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Burmese authorities have been accused of backtracking over agreements made with education activists last month.
Fifteen representatives of the Committee for Democracy Education Movement, or CDEM, comprised of the All Burma Federation of Student Unions (ABFSU) and University Students Union, or Ta-Ka-Tha, had been scheduled to attend a parliamentary briefing on amendments to National Education Law in Naypyidaw on Monday, though ABFSU members were absent after being detained in student protests last week.
The 12 activists attending the briefing rejected a claim by Information Minister Ye Htut that certain agreements made in the four-way talks – including non-prosecution of student protestors and their supporters – were no longer valid, and accused the government of a one-sided breaking of the understanding.
The Ta-Ka-Tha representatives on Monday wore black armbands to the meeting in protest against the use of civilian thugs who participated in the police crackdown of recent protests. They also held a one-minute silence for the ABFSU members who were not present.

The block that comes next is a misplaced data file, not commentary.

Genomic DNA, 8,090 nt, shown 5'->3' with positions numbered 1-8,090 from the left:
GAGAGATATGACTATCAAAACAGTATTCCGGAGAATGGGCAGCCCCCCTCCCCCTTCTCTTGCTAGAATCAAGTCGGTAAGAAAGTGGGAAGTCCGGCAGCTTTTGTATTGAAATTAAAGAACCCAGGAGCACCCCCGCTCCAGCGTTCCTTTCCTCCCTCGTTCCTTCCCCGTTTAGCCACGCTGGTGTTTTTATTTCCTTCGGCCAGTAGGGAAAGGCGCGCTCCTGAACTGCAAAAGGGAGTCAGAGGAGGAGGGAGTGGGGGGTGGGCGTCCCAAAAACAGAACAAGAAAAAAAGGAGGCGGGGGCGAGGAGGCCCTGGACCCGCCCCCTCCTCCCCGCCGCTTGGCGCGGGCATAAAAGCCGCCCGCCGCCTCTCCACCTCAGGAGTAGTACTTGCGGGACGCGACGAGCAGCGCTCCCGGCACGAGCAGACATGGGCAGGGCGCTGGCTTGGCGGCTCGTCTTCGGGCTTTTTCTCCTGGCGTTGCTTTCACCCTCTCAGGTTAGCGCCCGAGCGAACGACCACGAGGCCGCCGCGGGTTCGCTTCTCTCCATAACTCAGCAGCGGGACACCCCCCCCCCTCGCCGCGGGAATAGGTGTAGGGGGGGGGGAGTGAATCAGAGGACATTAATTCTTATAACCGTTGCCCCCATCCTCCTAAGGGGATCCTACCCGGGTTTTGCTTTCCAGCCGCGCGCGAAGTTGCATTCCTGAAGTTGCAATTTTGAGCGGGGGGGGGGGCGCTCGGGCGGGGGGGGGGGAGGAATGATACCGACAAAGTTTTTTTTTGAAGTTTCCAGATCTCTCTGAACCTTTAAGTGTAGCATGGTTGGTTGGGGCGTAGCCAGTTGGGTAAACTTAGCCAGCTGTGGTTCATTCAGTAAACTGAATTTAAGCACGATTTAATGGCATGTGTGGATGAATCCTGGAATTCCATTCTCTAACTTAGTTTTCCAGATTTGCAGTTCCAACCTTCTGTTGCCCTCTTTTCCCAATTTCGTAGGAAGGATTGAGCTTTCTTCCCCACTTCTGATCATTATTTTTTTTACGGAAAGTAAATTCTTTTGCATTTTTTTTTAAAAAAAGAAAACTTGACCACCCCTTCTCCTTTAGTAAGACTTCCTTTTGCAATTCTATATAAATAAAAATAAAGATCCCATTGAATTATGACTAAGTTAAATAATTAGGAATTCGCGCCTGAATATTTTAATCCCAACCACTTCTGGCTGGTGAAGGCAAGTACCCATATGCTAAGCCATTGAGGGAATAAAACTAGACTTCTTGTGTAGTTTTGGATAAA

Meanwhile, Pegu Division police have issued assurances that students being held in detention for their role in the Letpadan protest a week ago are in good health. Concerns had been raised by observers about the welfare of the activists, in particular student leader Min Thwe Thit.
Police Col. Win Sein, commander of Pegu Division police, said that Min Thwe Thit and other students – who were reportedly victims of police brutality on 10 March and have been in Tharawaddy prison since then – are all in good health.
Speaking to DVB, Police Col. Win Sein said: “I guarantee Min Thwe Thit’s well-being. He is in good health in the prison,” adding that other students who had previously been treated at the prison’s hospital with injuries sustained in the police action have also recovered.
“There are now no more students in the hospital, and I would like to clarify that Min Thwe Thit did not require or receive hospital treatment, as some believe. Students who suffered minor head injuries such as small swelling and cuts were admitted to hospital, and monitored for 24 hours and then discharged.”
127 people including students, civilians and reporters were arrested during the crackdown on the Letpadan protest and sent to prison in Tharawaddy. Twenty-seven students and two reporters were later released, but the remainder are still behind the bars.
Officials have previously said that innocent bystanders and “real students” will be realised, but Burma’s information ministry said in a statement on its website that “action will be taken” against those activists considered “masterminds” of the rally.